How is an occlusal analysis performed, exactly, and what is involved in the process?
Well, first, a mold of your teeth is taken so an accurate plaster or stone model of your bite can be examined. Using what’s called a facebow transfer, the dentist will find the center of your jaw joint’s rotation, and then take measurements to see how it relates to your upper jaw.
Imprints of your teeth are then taken for a bite registration. A bite registration shows the dentist how your teeth come together when you are biting down completely. Also, the pattern of your jaw’s movement when chewing is unique to every individual. This pattern is also recorded.
There is a device called an articulator that a dentist uses to view your exact bite without having to use your head (which translates into countless hours in a dentist’s chair for you, the patient). It looks like this. The models previously made of your teeth are installed into the articulator, along with all the measurements of your jaw’s exact movements and how your teeth come together when you bite down.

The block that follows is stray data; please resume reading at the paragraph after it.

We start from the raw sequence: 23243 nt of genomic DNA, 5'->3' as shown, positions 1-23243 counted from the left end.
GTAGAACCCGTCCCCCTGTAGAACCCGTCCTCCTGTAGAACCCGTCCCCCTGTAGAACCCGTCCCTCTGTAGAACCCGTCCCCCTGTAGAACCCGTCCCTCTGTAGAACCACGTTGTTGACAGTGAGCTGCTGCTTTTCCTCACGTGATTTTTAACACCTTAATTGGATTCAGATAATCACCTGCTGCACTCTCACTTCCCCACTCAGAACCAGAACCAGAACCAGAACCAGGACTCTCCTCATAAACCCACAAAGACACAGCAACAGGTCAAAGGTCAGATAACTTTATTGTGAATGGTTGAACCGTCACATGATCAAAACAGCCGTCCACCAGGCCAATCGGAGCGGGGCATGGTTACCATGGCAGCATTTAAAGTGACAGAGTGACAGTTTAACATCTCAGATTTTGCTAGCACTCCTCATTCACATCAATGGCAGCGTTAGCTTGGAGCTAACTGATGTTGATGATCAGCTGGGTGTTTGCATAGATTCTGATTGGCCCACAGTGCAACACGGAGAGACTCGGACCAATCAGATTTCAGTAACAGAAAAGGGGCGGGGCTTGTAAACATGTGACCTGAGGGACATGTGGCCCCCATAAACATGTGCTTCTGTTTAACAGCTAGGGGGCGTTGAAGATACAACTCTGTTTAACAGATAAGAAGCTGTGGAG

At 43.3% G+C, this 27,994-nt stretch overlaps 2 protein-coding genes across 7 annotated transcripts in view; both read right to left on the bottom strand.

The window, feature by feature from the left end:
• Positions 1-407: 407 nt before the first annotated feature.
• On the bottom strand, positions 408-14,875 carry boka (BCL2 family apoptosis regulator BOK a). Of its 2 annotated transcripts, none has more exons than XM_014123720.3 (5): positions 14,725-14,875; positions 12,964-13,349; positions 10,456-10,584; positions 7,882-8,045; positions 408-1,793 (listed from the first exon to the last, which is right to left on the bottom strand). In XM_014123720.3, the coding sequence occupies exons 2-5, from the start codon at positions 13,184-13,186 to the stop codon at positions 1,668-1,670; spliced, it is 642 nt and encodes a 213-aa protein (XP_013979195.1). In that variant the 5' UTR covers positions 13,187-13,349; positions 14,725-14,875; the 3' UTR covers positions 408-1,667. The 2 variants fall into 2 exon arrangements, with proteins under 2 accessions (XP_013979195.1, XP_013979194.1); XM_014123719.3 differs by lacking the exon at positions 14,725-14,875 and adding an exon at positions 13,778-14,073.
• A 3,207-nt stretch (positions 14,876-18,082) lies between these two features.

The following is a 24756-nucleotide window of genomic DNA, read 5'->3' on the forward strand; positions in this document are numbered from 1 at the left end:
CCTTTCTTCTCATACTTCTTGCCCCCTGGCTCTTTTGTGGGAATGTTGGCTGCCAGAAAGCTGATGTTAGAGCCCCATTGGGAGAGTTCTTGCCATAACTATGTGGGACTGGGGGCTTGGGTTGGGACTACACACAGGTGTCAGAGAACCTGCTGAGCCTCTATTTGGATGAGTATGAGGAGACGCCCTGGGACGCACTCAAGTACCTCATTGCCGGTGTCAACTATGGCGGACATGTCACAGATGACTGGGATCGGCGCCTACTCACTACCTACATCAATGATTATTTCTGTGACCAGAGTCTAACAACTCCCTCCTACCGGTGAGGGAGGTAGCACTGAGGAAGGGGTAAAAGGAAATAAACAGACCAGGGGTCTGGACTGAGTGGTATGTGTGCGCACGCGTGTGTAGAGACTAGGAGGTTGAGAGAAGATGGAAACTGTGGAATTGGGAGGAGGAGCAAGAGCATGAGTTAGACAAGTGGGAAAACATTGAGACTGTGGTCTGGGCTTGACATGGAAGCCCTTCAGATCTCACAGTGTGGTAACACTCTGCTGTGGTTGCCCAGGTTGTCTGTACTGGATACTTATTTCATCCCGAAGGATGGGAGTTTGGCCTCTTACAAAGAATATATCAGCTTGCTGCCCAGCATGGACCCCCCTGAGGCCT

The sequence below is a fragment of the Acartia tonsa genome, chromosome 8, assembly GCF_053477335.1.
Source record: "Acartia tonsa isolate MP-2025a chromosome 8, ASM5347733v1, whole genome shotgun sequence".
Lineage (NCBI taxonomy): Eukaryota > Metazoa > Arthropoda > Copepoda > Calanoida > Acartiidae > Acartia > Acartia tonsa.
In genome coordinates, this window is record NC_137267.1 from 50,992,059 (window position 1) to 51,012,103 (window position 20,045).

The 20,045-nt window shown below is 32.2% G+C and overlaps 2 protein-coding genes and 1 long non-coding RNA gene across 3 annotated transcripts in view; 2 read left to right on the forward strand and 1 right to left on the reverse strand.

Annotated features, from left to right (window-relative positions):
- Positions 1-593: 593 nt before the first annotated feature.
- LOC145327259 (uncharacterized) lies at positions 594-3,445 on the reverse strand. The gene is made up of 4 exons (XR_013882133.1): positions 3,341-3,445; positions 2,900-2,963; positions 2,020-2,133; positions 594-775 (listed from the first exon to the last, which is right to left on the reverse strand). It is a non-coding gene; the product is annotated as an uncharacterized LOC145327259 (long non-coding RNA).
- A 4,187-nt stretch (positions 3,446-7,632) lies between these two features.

After some examination (and long after your appointment is finished and you’ve driven home in time for dinner, don’t worry), the dentist will do some analyzing and will determine what is causing problems with your bite. Is it a TMJ disorder? Are crowns that were formed years ago getting in the way of proper chewing? What needs to be done in order to make the next procedure(s) successful?
Your dentist will be able to tinker with the articulator and find the ideal form of chewing system for you. A wax model will be made, and your dentist will move towards making these changes before moving on to the aforesaid procedure(s).
And, voila! Not only will you have some super treatment coming your way, but you’ll be comfortable knowing that your entire chewing system will be working the way it is supposed to.
Dr. Sperbeck, West Los Angeles